Wednesday, August 15, 2012

The 3rd side of the coin.



Conflict in your life is not only an eventual reality... it is a neccessity. You are going to disagree with someone somewhere probably even today... and this can be a very good thing.

The thing about conflict, is that there are 3 levels of looking at it: i) your way, ii) the other person's way, and iii) (if you can enable yourself to do so) how an impartial observer would monitor the situation. Advice my dad gave me years ago, "there are always 3 sides to a story, my view, your view, and the truth".

In our hedonistic society, we often only consider our own opinion, or the concept of the world we have created based solely on our own experiences and biases. It takes a mature and wise person to consider anothers' point of view, and it takes an even more mature, even wiser person to consider that you may both be right... or wrong.

A perfect example is a former blog..... 2 navigators around the time of aristotle may be argueing over which country is closer to the 'end of the earth'; while Aristotle proposed that there is no end at all and that the world is flat.

One model of argumentative theory puts that a thesis compared to an antithesis with compromise leads to sythesis. This new thesis gets matched against a new antithesis and thus our view of the world evolves. Instead of Point A + Point B leads to new, improved Point A... considering the third side of the coin leads to new innovative approaches that may speed up A + B theory, or introduce direction of thinking C.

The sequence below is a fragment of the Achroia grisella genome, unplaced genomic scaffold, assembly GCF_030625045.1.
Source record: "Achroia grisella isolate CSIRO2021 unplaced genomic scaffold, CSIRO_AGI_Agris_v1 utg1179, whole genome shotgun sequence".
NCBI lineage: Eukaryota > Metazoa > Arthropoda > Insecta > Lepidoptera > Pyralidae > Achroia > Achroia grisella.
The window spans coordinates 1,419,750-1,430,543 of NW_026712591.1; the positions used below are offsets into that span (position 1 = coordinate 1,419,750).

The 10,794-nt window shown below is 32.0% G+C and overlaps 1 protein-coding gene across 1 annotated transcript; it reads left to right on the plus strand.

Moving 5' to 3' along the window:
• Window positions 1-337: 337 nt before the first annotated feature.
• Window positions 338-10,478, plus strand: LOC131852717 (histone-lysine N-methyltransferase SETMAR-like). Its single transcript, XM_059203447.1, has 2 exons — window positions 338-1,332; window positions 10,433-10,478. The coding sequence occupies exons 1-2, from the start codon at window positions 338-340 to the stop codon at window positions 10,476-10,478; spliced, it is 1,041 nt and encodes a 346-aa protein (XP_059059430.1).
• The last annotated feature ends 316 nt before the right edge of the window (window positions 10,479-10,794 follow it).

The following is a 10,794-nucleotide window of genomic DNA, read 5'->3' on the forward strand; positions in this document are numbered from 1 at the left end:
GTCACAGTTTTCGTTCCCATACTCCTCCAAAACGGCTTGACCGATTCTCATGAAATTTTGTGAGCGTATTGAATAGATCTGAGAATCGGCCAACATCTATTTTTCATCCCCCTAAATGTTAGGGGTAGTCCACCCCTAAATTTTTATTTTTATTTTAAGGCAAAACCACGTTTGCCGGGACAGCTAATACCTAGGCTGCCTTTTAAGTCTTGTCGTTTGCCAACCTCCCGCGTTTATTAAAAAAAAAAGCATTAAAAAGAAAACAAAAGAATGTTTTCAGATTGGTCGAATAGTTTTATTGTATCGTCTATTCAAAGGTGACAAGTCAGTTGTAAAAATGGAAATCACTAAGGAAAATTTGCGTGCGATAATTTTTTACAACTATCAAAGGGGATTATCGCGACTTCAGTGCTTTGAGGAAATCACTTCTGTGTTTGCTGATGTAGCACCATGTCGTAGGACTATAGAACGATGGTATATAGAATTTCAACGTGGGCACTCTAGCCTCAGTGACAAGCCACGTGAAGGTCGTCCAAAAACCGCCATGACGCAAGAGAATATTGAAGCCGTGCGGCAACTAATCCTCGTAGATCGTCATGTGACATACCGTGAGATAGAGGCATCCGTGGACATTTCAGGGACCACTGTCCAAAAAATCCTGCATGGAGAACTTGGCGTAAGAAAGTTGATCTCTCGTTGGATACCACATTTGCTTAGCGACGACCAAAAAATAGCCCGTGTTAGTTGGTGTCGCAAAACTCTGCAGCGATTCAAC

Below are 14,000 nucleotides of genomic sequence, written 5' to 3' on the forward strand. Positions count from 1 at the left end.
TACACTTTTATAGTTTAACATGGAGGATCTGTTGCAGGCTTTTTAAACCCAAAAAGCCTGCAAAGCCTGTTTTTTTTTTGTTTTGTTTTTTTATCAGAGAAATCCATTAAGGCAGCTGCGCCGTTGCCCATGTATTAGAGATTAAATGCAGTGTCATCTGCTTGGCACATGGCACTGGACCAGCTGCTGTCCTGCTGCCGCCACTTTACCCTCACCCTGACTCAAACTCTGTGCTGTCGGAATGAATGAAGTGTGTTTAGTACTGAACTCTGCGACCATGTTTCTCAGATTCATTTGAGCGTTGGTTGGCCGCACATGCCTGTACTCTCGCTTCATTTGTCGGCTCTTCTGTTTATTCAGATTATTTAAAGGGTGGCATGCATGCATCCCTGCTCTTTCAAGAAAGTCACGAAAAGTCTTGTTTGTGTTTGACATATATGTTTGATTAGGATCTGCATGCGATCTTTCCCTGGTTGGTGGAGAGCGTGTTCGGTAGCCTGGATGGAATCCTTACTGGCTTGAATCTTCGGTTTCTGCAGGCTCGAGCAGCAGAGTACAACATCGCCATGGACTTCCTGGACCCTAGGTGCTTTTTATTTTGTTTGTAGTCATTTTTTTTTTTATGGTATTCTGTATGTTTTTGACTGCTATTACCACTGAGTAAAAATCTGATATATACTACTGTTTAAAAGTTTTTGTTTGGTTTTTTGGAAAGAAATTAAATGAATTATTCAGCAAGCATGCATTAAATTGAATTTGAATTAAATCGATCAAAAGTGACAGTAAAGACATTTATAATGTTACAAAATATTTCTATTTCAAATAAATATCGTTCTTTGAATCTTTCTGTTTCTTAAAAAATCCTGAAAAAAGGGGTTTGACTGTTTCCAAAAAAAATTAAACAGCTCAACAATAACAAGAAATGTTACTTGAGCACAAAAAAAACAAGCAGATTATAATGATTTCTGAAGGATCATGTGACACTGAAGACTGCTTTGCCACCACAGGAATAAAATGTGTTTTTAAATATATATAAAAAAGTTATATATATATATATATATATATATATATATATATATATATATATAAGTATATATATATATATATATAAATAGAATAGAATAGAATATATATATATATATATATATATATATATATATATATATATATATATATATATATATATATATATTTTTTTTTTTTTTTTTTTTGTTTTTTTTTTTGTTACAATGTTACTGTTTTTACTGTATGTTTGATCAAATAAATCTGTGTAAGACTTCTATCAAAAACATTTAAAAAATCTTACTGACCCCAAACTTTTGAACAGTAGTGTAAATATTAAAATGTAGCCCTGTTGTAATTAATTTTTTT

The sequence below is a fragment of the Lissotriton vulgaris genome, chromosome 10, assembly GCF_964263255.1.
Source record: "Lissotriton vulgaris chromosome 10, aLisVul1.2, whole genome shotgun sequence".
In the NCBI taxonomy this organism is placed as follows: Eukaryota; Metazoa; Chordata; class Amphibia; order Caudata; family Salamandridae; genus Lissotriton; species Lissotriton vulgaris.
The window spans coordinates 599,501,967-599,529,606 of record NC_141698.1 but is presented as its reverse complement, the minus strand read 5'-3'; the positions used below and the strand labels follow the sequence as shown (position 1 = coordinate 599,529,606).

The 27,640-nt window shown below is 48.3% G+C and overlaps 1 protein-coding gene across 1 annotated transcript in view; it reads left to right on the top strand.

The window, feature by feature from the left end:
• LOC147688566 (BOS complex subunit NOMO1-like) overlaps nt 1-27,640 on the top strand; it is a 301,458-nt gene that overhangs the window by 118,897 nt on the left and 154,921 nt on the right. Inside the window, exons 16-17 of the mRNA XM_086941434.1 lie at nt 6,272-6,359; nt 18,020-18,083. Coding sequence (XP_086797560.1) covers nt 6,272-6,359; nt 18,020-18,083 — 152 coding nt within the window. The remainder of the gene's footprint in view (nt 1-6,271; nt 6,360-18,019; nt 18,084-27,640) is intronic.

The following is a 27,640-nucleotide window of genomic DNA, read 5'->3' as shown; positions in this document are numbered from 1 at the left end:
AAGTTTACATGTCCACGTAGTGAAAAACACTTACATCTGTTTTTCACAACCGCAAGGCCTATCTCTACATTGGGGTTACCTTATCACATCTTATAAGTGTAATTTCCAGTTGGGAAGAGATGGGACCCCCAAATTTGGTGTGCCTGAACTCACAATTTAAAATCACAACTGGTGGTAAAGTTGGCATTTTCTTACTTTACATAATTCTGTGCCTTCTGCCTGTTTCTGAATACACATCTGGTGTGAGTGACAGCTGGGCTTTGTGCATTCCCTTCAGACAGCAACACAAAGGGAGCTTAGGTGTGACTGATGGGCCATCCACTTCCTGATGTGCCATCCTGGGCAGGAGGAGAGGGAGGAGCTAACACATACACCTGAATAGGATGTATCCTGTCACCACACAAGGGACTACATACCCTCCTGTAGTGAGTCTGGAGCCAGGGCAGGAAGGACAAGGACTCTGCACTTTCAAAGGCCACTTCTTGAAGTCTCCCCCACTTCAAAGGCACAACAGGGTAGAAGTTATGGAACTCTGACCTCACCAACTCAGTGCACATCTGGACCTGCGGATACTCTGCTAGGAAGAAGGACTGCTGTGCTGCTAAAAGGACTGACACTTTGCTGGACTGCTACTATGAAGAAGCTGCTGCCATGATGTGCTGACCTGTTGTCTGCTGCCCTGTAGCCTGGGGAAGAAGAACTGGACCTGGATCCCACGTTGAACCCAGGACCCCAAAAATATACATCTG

In any case before this becomes a purely hypothetical postulation with no practical application, just remember how you can use this approach today...

There is much more to right and wrong or me vs you in any conflict situation. Conflict leads to an opportunity for one or more people to abandon their biases and adapt a new point of view; or create one that has not even been considered. As one philosopher put it regarding letting go of our prejudices, "in order to learn anything, we must un-learn everything".

While that may be a bit extreme and impractical, just remember when you come into conflict, leave your baggage at the door and listen and consider A, B, and C before you respond 
Written by Stan Peake. 

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